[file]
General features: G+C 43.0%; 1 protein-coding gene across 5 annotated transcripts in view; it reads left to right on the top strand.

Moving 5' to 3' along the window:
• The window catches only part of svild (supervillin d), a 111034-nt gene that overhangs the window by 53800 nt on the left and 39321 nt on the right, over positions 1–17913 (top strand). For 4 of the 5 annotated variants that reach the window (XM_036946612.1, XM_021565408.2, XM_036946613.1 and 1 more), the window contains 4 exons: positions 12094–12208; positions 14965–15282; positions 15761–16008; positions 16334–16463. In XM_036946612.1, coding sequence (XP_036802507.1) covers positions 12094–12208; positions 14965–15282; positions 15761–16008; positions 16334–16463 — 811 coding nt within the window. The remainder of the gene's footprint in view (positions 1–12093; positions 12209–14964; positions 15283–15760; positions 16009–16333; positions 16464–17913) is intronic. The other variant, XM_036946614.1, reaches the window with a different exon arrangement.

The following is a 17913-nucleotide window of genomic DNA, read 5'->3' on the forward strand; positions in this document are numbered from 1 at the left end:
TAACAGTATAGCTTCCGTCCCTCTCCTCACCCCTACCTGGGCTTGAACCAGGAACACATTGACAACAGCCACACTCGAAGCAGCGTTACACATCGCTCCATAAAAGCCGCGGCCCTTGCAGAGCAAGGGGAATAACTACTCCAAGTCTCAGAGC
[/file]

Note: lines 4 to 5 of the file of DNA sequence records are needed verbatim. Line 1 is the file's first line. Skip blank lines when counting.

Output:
The following is a 17913-nucleotide window of genomic DNA, read 5'->3' on the forward strand; positions in this document are numbered from 1 at the left end:
TAACAGTATAGCTTCCGTCCCTCTCCTCACCCCTACCTGGGCTTGAACCAGGAACACATTGACAACAGCCACACTCGAAGCAGCGTTACACATCGCTCCATAAAAGCCGCGGCCCTTGCAGAGCAAGGGGAATAACTACTCCAAGTCTCAGAGC